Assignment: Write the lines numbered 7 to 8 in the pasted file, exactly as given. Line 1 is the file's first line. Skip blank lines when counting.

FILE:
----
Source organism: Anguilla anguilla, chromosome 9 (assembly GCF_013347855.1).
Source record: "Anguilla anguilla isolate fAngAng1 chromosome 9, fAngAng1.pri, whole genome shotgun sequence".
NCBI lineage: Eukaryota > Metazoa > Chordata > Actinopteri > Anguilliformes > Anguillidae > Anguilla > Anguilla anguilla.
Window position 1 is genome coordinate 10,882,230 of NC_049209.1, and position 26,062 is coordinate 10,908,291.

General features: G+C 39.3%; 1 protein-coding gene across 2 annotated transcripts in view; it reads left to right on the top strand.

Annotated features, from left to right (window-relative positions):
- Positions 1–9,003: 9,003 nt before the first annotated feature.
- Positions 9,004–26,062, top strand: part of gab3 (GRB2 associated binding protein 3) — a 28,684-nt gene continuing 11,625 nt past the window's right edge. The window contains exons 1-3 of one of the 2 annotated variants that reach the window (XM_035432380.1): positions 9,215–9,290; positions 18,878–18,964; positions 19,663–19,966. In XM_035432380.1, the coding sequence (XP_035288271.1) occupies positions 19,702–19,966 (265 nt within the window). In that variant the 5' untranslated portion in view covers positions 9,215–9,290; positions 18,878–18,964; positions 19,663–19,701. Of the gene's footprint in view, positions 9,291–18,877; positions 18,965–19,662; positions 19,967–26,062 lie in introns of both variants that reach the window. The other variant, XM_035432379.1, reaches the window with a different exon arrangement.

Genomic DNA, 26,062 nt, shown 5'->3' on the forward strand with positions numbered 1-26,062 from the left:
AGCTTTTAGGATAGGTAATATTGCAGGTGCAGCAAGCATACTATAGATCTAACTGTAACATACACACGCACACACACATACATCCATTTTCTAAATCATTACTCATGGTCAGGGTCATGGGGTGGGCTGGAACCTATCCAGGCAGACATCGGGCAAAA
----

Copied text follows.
- Positions 1–9,003: 9,003 nt before the first annotated feature.
- Positions 9,004–26,062, top strand: part of gab3 (GRB2 associated binding protein 3) — a 28,684-nt gene continuing 11,625 nt past the window's right edge. The window contains exons 1-3 of one of the 2 annotated variants that reach the window (XM_035432380.1): positions 9,215–9,290; positions 18,878–18,964; positions 19,663–19,966. In XM_035432380.1, the coding sequence (XP_035288271.1) occupies positions 19,702–19,966 (265 nt within the window). In that variant the 5' untranslated portion in view covers positions 9,215–9,290; positions 18,878–18,964; positions 19,663–19,701. Of the gene's footprint in view, positions 9,291–18,877; positions 18,965–19,662; positions 19,967–26,062 lie in introns of both variants that reach the window. The other variant, XM_035432379.1, reaches the window with a different exon arrangement.